New Yorker staff writer and former China correspondent Osnos offers nimble, clever observations of a country squeezed between aspiration and authoritarianism.
From 2005 to 2013, the author lived with his wife in China. In his debut book, he meanders among stories he pursued concerning Chinese of all strata striving to make a living in, and make sense of, a country in the throes of staggering transformation. Osnos groups his human-interest profiles under the themes of fortune, truth and faith, and he explores how new economic opportunities have challenged traditional ways and opened up Chinese society to unheard-of liberties and “pathways to self-creation”—emotionally, intellectually and otherwise. Osnos befriended many of the new strivers—e.g., idealist soldier Lin Yifu, who defected the “wrong way,” from Taiwan to China, in 1979, determined to prosper with the new China; and Gong Hainan, a restless villager who traveled to the big city in the mid-1990s to study and ended up starting a hugely influential dating service. The “age of ambition” required new skills, like learning English (Osnos recounts hilarious adventures in Li Yang’s popular “Crazy English” class), getting one’s child into an Ivy League school and learning how to travel in the West—i.e., by bus tour, which took the author and his Chinese group to visit such sites as Karl Marx’s birthplace. In the part entitled “Truth,” Osnos gets at the nitty-gritty underneath China’s authoritative and censorious front, such as the rather miraculous vitality of Hu Shuli’s international finance magazine Caijing, the work of artist and architect Ai Weiwei and the human rights manifesto Charter ’08, written by Nobel Prize winner Liu Xiaobo. Osnos finds that the Chinese are just as ingenious at finding ways to circumvent authoritative repression as they are at filling the spiritual vacuum left by the cult of Mao.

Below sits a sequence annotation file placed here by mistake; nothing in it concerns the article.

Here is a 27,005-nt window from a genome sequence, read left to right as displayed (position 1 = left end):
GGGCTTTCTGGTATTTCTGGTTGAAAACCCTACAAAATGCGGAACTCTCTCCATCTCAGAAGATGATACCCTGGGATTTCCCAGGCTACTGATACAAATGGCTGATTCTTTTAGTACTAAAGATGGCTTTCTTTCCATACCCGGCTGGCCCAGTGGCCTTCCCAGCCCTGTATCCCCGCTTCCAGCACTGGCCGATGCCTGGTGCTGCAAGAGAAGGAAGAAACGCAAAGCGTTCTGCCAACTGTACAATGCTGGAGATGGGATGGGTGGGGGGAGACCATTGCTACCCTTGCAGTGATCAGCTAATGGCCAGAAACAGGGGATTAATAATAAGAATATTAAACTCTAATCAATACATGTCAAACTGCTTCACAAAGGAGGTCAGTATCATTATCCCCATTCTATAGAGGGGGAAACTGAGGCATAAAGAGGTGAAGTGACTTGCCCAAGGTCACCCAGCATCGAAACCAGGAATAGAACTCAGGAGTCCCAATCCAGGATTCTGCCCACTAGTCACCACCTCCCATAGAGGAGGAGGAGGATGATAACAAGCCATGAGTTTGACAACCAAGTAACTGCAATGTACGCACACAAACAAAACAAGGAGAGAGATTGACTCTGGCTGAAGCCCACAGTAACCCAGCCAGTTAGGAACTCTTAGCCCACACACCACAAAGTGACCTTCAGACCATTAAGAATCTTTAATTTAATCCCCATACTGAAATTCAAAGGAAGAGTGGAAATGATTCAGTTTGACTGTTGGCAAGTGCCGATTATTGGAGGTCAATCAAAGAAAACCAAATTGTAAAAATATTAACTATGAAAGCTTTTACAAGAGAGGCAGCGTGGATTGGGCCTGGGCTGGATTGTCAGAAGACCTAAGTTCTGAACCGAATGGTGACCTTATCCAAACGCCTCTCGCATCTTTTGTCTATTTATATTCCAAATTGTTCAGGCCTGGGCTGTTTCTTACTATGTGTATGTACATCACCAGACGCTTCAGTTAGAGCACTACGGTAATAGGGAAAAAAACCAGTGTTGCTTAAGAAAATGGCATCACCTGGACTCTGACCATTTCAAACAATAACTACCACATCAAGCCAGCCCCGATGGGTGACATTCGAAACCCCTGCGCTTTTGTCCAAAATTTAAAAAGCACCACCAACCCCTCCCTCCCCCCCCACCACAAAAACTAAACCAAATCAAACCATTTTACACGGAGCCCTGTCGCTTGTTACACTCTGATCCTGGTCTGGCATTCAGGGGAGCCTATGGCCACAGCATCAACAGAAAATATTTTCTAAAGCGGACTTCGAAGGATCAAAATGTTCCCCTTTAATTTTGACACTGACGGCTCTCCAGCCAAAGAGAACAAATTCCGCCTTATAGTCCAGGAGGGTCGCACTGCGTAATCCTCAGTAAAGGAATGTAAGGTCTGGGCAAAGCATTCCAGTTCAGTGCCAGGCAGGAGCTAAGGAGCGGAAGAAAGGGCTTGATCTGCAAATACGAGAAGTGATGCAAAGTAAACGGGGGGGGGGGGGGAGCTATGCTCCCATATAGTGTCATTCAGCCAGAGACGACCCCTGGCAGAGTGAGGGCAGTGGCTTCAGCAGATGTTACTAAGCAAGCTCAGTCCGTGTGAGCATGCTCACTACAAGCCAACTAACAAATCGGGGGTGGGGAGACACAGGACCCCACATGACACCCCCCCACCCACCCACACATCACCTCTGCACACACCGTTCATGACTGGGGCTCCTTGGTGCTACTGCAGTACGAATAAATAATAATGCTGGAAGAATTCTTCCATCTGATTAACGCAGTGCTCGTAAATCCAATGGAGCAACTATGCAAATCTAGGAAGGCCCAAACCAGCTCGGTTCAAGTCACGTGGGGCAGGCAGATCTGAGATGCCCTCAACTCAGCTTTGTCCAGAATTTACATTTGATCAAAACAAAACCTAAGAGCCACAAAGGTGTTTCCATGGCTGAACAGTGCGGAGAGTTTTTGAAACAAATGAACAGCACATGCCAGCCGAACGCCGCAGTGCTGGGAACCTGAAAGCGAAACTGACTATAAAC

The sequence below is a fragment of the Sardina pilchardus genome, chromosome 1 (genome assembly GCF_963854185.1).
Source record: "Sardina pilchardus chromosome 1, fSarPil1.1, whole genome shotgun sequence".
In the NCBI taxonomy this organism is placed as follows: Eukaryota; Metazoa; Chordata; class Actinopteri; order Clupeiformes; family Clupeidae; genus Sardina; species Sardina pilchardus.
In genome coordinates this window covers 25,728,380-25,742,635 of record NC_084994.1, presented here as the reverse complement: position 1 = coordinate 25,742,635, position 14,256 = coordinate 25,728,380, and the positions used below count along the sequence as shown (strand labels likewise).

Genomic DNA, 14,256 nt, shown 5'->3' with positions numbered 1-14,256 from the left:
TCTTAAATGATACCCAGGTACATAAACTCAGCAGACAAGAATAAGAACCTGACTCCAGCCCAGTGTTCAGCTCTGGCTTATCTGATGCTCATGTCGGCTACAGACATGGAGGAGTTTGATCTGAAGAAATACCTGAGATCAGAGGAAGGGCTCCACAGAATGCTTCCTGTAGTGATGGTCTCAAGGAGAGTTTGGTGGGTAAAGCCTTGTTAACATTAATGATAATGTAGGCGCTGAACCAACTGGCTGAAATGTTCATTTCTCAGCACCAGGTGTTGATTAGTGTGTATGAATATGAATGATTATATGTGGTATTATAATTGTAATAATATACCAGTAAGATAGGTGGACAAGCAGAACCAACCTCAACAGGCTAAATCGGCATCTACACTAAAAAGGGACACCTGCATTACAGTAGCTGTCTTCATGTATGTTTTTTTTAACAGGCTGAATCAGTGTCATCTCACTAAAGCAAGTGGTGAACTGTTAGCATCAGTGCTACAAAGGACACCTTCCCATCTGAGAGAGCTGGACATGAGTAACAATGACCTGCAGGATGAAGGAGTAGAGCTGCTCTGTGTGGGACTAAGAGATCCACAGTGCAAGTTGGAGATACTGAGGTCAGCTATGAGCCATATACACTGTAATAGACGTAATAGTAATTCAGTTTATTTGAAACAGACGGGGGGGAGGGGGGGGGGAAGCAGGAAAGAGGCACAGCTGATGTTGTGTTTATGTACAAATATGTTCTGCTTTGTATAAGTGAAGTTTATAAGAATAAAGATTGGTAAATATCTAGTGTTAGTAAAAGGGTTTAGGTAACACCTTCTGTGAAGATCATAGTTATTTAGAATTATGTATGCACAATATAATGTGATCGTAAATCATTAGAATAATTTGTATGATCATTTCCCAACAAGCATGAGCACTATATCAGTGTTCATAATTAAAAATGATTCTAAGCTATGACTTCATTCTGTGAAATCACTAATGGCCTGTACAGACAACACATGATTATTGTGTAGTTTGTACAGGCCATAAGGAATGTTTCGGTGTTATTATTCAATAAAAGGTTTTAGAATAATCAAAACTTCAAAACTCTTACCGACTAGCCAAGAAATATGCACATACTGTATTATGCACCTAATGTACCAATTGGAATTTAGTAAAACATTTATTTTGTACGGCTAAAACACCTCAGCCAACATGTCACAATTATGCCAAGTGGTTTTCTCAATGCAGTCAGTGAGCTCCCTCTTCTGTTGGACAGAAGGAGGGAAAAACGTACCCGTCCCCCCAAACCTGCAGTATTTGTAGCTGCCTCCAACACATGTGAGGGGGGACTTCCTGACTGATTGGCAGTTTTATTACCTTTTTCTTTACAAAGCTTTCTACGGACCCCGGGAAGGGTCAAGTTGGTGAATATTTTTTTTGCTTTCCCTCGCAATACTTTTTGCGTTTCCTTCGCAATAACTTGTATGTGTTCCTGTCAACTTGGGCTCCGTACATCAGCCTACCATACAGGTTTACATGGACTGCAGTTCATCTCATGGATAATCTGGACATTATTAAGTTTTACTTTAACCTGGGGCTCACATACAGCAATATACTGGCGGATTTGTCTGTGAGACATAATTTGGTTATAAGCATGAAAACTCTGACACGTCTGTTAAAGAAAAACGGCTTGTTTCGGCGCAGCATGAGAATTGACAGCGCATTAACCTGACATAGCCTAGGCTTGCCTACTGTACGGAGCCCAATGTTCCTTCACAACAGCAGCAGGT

Pleasant, peripatetic musings revealing a great deal about the Chinese character.